And as with the Olympic Games, the Paralympic Torch Relay will be live streamed on a dedicated website, and a five-minute “Tokyo 2020 Paralympic Games Torch Relay Daily Highlight” video will be uploaded every day. The Paralympic Torch Relay is unique in that three runners will run together. The relay will run for eight days from August 17th to 24th in the four prefectures of Shizuoka, Chiba, Saitama, and Tokyo. In order to prevent the spread of coronavirus infections, we ask that you support all the runners by watching the NHK broadcasts and internet streams.
Next, I will talk about the three reporters of the Paralympic Games. GOTO Yuki, CHIBA Erina, and MIKAMI Daishin began working as reporters in 2017 and have been extensively covering para athletes not only in Japan but also overseas. During the Games, they will provide live reports every day on the “Asa-Navi” program from the venues and other locations. They will also be in the studios at the swimming and athletics venues every day. The three reporters will deliver their unique take on the characteristics of the athletes’ disabilities, the journeys they have taken in their lives, how they handled the challenges of the pandemic, and the athletes’ thoughts on the Tokyo Paralympics.
Continuing on, I will talk about universal services. For previous Paralympics, NHK has broadcast using sign language and subtitles that can be enjoyed together by both people with and without disabilities, from children to the elderly. In the past, the programs were recorded, but this year, the program "Asa-Navi" will be broadcast live. It will be a major challenge to provide information in a stress-free and easy-to-understand manner to people with and without disabilities given the speed required for live broadcasts. We have developed a way that allows subtitles, which until now were delayed from broadcast content, to be displayed in sync with live broadcasts. We will delay the video for 30 seconds and create subtitles during that time, so that the subtitles appear at the same time as they are spoken on the screen. Using this method, we will create a live program that is easy to understand for everyone.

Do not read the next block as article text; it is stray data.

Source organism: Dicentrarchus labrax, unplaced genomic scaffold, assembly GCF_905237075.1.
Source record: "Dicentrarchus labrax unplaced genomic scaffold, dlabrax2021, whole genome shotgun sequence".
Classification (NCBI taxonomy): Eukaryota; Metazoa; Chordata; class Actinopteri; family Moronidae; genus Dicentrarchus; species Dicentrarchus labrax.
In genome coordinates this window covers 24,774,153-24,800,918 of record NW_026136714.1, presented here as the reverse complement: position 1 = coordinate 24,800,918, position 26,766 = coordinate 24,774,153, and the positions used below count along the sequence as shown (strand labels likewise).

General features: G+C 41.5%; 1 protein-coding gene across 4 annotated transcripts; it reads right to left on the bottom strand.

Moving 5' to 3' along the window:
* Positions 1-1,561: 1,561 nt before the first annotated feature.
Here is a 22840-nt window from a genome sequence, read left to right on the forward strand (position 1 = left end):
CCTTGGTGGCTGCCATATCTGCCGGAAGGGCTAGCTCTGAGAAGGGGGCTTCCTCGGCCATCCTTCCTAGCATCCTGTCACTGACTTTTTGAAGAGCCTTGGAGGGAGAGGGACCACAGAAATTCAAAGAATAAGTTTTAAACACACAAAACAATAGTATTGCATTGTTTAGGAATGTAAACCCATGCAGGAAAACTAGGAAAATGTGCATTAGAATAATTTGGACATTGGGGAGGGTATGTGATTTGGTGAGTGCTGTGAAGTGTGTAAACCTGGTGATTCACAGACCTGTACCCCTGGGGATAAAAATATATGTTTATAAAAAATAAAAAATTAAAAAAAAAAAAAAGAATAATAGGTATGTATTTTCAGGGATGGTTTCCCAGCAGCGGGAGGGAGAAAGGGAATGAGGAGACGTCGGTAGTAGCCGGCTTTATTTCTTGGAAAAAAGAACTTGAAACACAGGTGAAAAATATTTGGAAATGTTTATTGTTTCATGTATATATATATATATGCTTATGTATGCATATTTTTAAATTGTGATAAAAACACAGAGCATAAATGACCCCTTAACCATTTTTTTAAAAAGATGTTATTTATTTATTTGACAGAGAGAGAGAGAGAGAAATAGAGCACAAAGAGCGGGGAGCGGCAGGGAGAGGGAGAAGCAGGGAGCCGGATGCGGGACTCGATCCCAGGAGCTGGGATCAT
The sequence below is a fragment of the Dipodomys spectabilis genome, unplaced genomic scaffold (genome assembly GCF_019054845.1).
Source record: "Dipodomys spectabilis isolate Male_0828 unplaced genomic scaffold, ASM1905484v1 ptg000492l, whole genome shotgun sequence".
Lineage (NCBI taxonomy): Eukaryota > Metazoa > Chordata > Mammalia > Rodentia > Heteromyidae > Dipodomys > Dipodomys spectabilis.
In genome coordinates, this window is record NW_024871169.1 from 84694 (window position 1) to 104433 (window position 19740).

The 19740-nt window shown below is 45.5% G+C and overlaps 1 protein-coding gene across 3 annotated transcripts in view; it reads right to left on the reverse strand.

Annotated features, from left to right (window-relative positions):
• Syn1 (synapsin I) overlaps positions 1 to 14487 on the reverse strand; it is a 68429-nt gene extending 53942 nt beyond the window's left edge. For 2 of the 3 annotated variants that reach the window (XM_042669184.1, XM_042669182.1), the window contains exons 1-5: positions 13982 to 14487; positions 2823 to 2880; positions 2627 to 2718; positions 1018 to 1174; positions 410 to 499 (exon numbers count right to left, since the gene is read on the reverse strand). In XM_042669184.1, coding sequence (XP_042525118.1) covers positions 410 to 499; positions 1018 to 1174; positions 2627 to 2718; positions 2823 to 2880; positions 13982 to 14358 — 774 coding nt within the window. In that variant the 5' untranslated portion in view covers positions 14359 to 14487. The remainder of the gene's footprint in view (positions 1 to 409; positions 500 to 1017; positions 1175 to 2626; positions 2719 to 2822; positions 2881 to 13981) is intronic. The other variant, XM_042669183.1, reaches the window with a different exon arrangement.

In terms of digital services, the NHK Plus app and the dedicated “NHK Tokyo 2020 Paralympic Site” will deliver almost the same services as for the Olympics. NHK Plus will simultaneously stream the live broadcasts of events from General TV and Educational TV. As with for the Olympics, those who do not currently have a registered ID will be able to access the service through their computers or smartphone apps during the Games without being asked to provide information to verify the viewers’ Broadcast Receiving Contract with NHK. And as with regular programs, the “time-shift playback” and “catch-up streaming” services will be available. The dedicated site will deliver live streaming of 19 events, including some that are not broadcast on television, as well as highlights of the athletes’ performances. In addition, there will also be blogs written by the three reporters I mentioned earlier, detailing the thoughts of the para athletes who they have spent many years covering. Two universal services that will be used for the Olympics, the CG animated sign language and the “Robot Commentator” service, will also be available. This will be the first time that these two services will be provided at the Paralympics. CG animated sign language will be available for around one game a day for wheelchair basketball and wheelchair rugby, and the “Robot Commentator” service will be available for seven events, including wheelchair tennis and sitting volleyball. In addition, in order to deliver information such as event results and broadcast schedules in a simple conversation format, we will provide a Chatbot service using AI on the Paralympic website. This service is already available. Although we are in the middle of the coronavirus pandemic, NHK will continue to present the thoughts and performances of the para athletes through these various broadcasts and services.